4. Degrees. They graduate, are called medicinae doctores, and go home or out in the world to practice the precepts they have bolted in such haste. Comparatively few men (at least in the Soutli and West) ever study three full years before applying for a diploma.

5. Post-graduate course. If a graduate wishes to pursue his studies further, he must do so independently of any instructions our medical schools furnish; he has, generally, the privilege of attending further courses of lectures by paying a small sum. But for an extension of his studies he must go to Europe or depend on books at home. No proper post-graduate course is provided in our country.

6. Summary. This is the ordinary course of medical study in this country. In it the following branches are taught to a greater or less extent, viz: anatomy, descriptive surgical, and pathological, with dissections; chemistry, inorganic and physiological; physiology ; hygiene; therapeutics and materia medica; theory and practice of medicine; surgery and operations, major and minor; obstetrics and diseases of women and children ; toxicology and medical jurisprudence, with medical and surgical, and, sometimes (very rarely) obstetrical and ophthalmic clinics.

Having briefly described the educational course of a medical student, (in which no individual institution is particularly alluded to but the average opportunities and the ordinary usage as faithfully as possible described,) it may be instructing to notice the (III.) CONTRAST BETWEEN MEDICAL EDUCATION IN THIS COUNTRY AND

IN EUROPE. 1. In the United States.- I give below extracts and abstracts from the official publications of several colleges in this country, respecting the qualifications for admission demanded, the course of instruction given, and the requirements for graduation.


There are 9 chairs : 1, morbid anatomy; 2, anatomy and physiology; 3, theory and practice of physic; 4, anatomy; 5, chemistry; 6, surgery ; 7, obstetrics and medical jurisprudence ; 8, materia medica ; 9, clinical medicine. There are 10 adjunct and assistant professors and instructors.

The school is established in Boston to secure those advantages for the study of anatomy, physiology, and clinical medicine which are afforded only by large cities. Instruction is given throughout the year by thirteen professors, several instructors, and university lecturers. There are two sessions. The winter session comprises the lecture term, when systematic courses are delivered in all the departments, of which there are eleven. The summer session includes the spring and autumn terins, and is occupied by recitations and practical instruction of various kinds. During both sessions there are visits and clinical instruction in the Massachusetts General and City Hospital, at the dispensary, and eye and ear infirmary.

Students of medicine designing to attend the medical lectures, or any of them, shall be matriculated in this university by entering their names with the dean of the executive faculty, to be enrolled by him, and by signing an obligation to submit to the laws of the university, and to the direction of the faculty of medicine.

Every candidate for the degree of doctor in medicine must comply with the following conditions before being admitted to examination:

1. He shall satisfy the executive faculty that he is of good moral character, and has arrived at the age of twenty-one.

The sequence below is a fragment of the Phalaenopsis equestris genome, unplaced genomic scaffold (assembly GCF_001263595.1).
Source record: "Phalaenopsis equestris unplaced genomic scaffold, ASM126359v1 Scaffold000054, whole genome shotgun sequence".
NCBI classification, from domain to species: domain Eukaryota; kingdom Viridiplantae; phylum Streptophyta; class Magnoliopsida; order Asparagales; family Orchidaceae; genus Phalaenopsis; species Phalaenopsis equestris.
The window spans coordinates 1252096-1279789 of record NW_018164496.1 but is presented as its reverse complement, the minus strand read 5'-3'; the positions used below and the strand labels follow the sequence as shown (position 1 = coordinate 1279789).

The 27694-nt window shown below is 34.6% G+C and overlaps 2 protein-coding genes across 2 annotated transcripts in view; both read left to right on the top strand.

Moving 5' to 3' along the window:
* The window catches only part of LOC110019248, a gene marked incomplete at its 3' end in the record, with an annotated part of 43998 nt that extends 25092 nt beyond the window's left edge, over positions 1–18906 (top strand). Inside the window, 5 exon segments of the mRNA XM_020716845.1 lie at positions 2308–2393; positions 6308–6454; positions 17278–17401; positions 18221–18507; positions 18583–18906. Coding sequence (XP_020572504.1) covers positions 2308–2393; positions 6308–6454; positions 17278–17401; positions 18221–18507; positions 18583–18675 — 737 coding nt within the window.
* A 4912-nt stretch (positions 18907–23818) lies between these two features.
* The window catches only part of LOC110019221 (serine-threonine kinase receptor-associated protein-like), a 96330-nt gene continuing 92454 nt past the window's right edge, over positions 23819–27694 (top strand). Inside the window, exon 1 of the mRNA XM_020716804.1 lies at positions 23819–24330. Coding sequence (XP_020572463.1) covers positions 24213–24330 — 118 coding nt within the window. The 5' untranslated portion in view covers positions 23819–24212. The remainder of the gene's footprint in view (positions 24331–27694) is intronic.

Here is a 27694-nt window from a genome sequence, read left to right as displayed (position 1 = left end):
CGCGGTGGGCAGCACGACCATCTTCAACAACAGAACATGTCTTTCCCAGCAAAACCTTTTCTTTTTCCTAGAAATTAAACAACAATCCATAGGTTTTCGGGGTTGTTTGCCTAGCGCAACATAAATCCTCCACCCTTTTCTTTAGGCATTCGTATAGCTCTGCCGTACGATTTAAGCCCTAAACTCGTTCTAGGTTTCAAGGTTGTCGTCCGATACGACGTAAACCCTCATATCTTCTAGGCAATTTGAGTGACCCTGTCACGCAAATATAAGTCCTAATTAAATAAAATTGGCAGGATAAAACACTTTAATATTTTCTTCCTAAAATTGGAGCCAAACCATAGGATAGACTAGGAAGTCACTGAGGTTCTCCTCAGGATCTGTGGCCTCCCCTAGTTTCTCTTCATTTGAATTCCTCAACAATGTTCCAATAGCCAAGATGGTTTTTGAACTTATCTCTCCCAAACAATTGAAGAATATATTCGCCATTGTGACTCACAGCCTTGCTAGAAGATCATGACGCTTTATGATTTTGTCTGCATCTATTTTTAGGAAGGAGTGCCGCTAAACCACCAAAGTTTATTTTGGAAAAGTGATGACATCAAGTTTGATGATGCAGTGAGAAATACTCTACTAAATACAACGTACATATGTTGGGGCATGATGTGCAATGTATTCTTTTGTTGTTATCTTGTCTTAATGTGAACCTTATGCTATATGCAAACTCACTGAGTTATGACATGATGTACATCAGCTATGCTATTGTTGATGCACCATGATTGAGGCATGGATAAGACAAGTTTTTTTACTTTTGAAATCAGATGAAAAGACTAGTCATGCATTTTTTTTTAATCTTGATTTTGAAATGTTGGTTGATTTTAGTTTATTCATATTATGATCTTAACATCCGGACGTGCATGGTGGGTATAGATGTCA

2. He shall have attended two courses of lectures delivered at the Massachusetts Medical College by each of the professors of the departments of anatomy, physiology, chemistry, materia medica and pharmacy, morbid anatomy, midwifery, surgery and clinical surgery, clinical medicine and the theory and practice of medicine; but it he shall have attended a similar course in any other college or university approved by the executive faculty, the same may be accepted in lieu of one of the courses above required.

3. He shall have spent three years in his professional studies, under the direction of a practitioner of medicine.

4. If he have not received a university education, he shall satisfy the executive faculty in respect to his knowledge of the Latin language and experimental philosophy.

5. He shall have given notice of his intention to the dean of the executive faculty four weeks previous to the day on which he presents himself for examination, and, at the same time, shall have delivered or transmitted to the dean a dissertation, written by himself, on some subject connected with medicine. Every dissertation shall be submitted by the dean to the examination of the executive faculty in the mode which they shall point out.


There are 8 professorships: 1, materia medica and pharmacy ; 2, chemistry; 3, anatomy; 4, surgery; 5, institutes of medicine; 6, obstetrics and diseases of women and children; 7, theory and practice of medicine and of clinical medicine; 8, clinical and demonstrative surgery,

There are also special clinical lectures on clinical medicine, (with 3 assistants :) physical diagnosis; microscopy and chemistry, applied to diseases of the urinary organs; diseases of women and children; clinical and demonstrative surgery, (with 8 assistants :) syphilis; diseases of the eye and ear; surgical diseases of the mouth.

There is 1 demonstrator of anatomy and 7 assistant demonstrators, 3 demonstrators of practical surgery, and 1 assistant in medical microscopy.

There is also an auxiliary faculty of medicine, with chairs of–1, zoölogy and comparative anatomy ; 2, botany; 3, mineralogy and geology; 4, hygiene; 5, medical jurisprudence, including toxicology.

Ample means of teaching clinical medicine and surgery, and the diseases of women and children, are presented in the university and in the various hospitals and dispensaries of the city.

Clinical instruction (without fee) is also given throughout the year in the Philadelphia Hospital, Pennsylvania Hospital, Episcopal Hospital, St. Joseph's Hospital, Will's Hospital for the Eye, City Lying-in Hospital, and Children's Hospital; also, the Ger